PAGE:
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Unformatted text preview: Chapter 11 CYBERLAW Introduction to Cyberlaw Cyberlaw is not a new body of laws. Cyberlaw is the application of existing laws and
legal precedent to new problems presented with the technology of the Internet. Cyberlaw issues include:
Torts Contracts Constitutional Restraints and Protections Intellectual Property Criminal Law Securities Law 2 Tort Issues in Cyberspace
Privacy: E-mail sent over an employer's network is
not guaranteed private. E-mail sent over a home-use network may be intercepted; this issue is still developing. 3 Tort Issues in Cyberspace
Privacy: Web Site Information & Privacy. Websites
routinely collect information about their customers; this information may be sold to other businesses. Identity theft, or the use of someone else's identity to purchase or obtain credit, is a growing problem. Most web merchants minimize this problem by providing a secure mode of transmitting personal information. Statutory Protections: ECPA, CFAA, COPPA.
4 Tort Issues in Cyberlaw
Appropriation (the unauthorized use of
someone's image) is illegal both on the Internet and elsewhere. Defamation in Cyberspace. 5 Contract Issues in Cyberspace Formation of Contracts. Though most contract issues have not changed with the
Internet, a few new questions have arisen. At what point is the contract formed? Is an electronic signature valid? Misrepresentation and Fraud. Fraud is the most reported crime committed via the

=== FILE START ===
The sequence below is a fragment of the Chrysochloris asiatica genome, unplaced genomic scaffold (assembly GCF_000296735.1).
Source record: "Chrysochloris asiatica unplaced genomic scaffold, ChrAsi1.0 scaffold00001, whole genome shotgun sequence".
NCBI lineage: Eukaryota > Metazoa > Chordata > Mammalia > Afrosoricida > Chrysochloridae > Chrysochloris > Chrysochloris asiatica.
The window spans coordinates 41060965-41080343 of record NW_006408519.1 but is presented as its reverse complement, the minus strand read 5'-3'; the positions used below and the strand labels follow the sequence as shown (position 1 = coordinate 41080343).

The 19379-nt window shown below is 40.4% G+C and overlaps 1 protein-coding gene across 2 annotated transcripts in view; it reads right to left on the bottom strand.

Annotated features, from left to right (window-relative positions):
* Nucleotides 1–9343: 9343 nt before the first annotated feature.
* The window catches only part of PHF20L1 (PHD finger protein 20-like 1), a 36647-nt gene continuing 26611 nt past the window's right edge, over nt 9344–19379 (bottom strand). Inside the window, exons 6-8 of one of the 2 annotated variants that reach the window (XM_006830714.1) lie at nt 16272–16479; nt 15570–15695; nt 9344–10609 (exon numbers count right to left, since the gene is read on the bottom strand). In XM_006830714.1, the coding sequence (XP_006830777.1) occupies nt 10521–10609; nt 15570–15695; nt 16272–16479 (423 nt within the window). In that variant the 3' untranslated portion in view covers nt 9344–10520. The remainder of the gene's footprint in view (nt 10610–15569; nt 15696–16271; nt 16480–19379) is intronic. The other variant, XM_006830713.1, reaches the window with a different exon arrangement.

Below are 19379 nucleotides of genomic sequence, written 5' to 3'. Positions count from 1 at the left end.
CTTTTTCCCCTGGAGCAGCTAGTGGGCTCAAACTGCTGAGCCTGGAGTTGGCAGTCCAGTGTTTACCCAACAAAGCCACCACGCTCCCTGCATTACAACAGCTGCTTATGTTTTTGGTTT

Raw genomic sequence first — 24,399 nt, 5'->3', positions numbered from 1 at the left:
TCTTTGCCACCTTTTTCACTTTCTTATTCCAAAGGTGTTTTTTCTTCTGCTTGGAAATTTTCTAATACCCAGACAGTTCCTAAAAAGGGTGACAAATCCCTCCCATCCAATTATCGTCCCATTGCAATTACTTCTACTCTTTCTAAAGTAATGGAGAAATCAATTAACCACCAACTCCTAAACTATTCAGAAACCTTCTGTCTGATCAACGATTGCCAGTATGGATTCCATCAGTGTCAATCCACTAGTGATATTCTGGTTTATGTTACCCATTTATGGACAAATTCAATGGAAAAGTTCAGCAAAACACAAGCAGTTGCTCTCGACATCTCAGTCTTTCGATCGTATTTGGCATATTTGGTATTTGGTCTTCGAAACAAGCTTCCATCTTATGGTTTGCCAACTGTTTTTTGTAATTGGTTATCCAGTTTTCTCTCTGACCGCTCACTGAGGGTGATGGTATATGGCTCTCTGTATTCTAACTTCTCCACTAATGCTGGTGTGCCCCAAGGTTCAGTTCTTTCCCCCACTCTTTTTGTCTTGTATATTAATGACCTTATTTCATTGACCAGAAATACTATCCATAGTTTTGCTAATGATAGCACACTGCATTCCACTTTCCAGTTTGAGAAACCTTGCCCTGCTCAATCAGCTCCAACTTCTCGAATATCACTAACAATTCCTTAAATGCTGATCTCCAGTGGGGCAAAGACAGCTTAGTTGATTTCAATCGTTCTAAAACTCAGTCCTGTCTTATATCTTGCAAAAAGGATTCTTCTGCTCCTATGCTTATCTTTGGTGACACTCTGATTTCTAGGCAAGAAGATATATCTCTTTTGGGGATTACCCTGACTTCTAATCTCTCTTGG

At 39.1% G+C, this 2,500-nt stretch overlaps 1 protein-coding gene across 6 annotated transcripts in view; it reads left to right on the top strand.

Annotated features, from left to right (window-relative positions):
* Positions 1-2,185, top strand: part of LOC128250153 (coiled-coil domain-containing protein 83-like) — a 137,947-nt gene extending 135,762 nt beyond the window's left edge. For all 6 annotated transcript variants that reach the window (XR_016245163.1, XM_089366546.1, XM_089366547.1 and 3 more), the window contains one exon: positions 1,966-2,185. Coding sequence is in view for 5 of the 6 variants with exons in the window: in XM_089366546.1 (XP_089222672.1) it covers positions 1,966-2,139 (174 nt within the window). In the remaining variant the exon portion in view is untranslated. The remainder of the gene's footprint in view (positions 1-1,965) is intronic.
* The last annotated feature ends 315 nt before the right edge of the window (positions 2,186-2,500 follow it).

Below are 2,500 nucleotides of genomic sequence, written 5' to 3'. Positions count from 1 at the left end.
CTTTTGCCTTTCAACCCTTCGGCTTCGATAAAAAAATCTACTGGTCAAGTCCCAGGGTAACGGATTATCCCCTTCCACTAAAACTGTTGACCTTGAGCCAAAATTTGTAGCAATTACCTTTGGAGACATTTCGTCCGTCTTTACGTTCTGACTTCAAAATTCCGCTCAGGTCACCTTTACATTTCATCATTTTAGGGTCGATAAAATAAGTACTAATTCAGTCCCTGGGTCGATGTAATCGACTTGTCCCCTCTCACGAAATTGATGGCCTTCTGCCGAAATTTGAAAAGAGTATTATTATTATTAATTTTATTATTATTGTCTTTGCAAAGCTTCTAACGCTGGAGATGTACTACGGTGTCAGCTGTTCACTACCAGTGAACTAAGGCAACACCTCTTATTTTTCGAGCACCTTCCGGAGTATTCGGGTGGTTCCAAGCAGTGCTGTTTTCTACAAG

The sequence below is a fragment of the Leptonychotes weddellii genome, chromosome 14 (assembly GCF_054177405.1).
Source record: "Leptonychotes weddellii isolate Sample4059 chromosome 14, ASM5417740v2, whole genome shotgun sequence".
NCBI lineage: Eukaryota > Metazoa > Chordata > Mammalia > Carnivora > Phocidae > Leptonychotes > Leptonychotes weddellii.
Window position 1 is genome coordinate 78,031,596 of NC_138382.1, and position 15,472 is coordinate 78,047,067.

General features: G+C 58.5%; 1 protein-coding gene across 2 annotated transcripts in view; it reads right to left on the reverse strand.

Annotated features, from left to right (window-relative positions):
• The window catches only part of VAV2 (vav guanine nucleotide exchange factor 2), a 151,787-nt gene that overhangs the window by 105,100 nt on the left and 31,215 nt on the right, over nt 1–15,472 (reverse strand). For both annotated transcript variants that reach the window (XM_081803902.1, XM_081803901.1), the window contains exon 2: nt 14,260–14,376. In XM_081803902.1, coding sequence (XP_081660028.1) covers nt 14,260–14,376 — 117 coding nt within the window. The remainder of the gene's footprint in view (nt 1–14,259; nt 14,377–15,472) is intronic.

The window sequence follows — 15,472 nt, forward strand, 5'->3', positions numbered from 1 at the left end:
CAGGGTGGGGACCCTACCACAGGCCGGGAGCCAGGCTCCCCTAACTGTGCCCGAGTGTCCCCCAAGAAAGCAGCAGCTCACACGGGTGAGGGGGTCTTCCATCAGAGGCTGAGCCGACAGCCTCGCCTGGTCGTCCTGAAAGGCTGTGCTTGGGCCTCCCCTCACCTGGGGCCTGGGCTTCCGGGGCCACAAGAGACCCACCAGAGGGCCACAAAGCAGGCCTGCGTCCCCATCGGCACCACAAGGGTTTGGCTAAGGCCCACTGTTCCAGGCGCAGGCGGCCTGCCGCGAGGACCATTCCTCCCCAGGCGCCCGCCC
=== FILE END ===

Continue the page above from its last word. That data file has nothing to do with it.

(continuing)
Internet. This is in part due to the high volume of sales transactions over the Internet. 6 Intellectual Property Issues
The Internet has not actually changed
intellectual property rights, but has facilitated the illegal copying of copyrighted material. The best known case dealing with intellectual
property via the Internet is the suit against Napster, the web site which facilitated the free downloading of copyrighted songs. 7 Criminal Law Issues A computer may be the target of the crime, as when
someone "hacks" into a bank's computer records. Sometimes the computer is the tool of the crime, as in the transporting of pornography across state lines. Criminal Procedures. The fourth amendment protects against unlawful search
and seizures. Applies to search of homes, offices and computers. 8 Constitutional Restraints
First Amendment Rights Internet free speech is protected as it is anywhere. Violations outside the First Amendment protection
are common on the Internet due to ease of communication and anonymity. Commerce Clause issues. Nexus for Taxes. Where is the office? 9 Constitutional Restraints
Due Process Issues. What about fairness and minimum contacts in
interstate commerce? When should an internet company be required to defend itself in another state? 10 Securities Law Issues
The Internet has facilitated new methods of
securities trading, including day trading and minute-by-minute tracking of stock performances. Abuses have arisen from the use of the Internet; most notably the practice of "pump and dump." This is where a trader spreads false information about a stock to quickly raise its price, then selling existing shares at an inflated price.
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This note was uploaded on 05/12/2010 for the course BUS 2241 taught by Professor Mcguinnes during the Spring '10 term at Valencia.
- Spring '10
- Business Law